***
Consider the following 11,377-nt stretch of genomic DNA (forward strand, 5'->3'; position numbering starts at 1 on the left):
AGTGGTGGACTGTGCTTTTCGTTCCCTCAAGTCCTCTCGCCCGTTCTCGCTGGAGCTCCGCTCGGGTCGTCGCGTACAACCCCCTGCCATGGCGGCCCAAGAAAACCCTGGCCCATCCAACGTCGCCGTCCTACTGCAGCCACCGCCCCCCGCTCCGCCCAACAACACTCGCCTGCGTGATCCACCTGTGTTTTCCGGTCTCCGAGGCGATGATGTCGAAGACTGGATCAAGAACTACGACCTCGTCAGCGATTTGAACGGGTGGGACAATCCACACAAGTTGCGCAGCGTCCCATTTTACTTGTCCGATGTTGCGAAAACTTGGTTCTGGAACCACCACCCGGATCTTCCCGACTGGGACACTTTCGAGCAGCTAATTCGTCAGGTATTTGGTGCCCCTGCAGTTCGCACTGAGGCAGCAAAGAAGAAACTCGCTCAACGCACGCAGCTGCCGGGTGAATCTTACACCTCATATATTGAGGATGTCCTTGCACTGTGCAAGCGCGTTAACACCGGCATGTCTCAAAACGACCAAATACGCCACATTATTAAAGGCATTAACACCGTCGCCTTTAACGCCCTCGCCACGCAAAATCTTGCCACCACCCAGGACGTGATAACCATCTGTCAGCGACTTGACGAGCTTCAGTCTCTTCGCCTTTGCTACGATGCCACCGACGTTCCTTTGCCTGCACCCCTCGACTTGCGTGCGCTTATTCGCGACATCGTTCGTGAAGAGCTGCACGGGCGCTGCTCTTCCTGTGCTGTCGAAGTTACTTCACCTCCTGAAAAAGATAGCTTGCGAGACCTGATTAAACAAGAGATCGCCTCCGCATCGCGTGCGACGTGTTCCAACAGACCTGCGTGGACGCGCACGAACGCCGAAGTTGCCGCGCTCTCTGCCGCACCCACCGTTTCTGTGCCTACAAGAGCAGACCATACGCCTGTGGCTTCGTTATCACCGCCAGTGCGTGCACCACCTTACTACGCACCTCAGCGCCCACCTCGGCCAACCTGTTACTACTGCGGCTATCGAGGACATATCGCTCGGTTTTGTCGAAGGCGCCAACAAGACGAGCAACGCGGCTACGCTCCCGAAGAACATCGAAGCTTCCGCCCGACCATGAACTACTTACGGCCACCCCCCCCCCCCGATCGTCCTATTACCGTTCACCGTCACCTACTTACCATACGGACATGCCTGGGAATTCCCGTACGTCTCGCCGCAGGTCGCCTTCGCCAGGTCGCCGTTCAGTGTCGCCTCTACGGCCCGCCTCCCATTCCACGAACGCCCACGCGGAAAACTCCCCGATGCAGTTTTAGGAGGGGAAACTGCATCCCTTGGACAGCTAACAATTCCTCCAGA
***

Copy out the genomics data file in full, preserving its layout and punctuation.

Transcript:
Consider the following 11,377-nt stretch of genomic DNA (forward strand, 5'->3'; position numbering starts at 1 on the left):
AGTGGTGGACTGTGCTTTTCGTTCCCTCAAGTCCTCTCGCCCGTTCTCGCTGGAGCTCCGCTCGGGTCGTCGCGTACAACCCCCTGCCATGGCGGCCCAAGAAAACCCTGGCCCATCCAACGTCGCCGTCCTACTGCAGCCACCGCCCCCCGCTCCGCCCAACAACACTCGCCTGCGTGATCCACCTGTGTTTTCCGGTCTCCGAGGCGATGATGTCGAAGACTGGATCAAGAACTACGACCTCGTCAGCGATTTGAACGGGTGGGACAATCCACACAAGTTGCGCAGCGTCCCATTTTACTTGTCCGATGTTGCGAAAACTTGGTTCTGGAACCACCACCCGGATCTTCCCGACTGGGACACTTTCGAGCAGCTAATTCGTCAGGTATTTGGTGCCCCTGCAGTTCGCACTGAGGCAGCAAAGAAGAAACTCGCTCAACGCACGCAGCTGCCGGGTGAATCTTACACCTCATATATTGAGGATGTCCTTGCACTGTGCAAGCGCGTTAACACCGGCATGTCTCAAAACGACCAAATACGCCACATTATTAAAGGCATTAACACCGTCGCCTTTAACGCCCTCGCCACGCAAAATCTTGCCACCACCCAGGACGTGATAACCATCTGTCAGCGACTTGACGAGCTTCAGTCTCTTCGCCTTTGCTACGATGCCACCGACGTTCCTTTGCCTGCACCCCTCGACTTGCGTGCGCTTATTCGCGACATCGTTCGTGAAGAGCTGCACGGGCGCTGCTCTTCCTGTGCTGTCGAAGTTACTTCACCTCCTGAAAAAGATAGCTTGCGAGACCTGATTAAACAAGAGATCGCCTCCGCATCGCGTGCGACGTGTTCCAACAGACCTGCGTGGACGCGCACGAACGCCGAAGTTGCCGCGCTCTCTGCCGCACCCACCGTTTCTGTGCCTACAAGAGCAGACCATACGCCTGTGGCTTCGTTATCACCGCCAGTGCGTGCACCACCTTACTACGCACCTCAGCGCCCACCTCGGCCAACCTGTTACTACTGCGGCTATCGAGGACATATCGCTCGGTTTTGTCGAAGGCGCCAACAAGACGAGCAACGCGGCTACGCTCCCGAAGAACATCGAAGCTTCCGCCCGACCATGAACTACTTACGGCCACCCCCCCCCCCCGATCGTCCTATTACCGTTCACCGTCACCTACTTACCATACGGACATGCCTGGGAATTCCCGTACGTCTCGCCGCAGGTCGCCTTCGCCAGGTCGCCGTTCAGTGTCGCCTCTACGGCCCGCCTCCCATTCCACGAACGCCCACGCGGAAAACTCCCCGATGCAGTTTTAGGAGGGGAAACTGCATCCCTTGGACAGCTAACAATTCCTCCAGA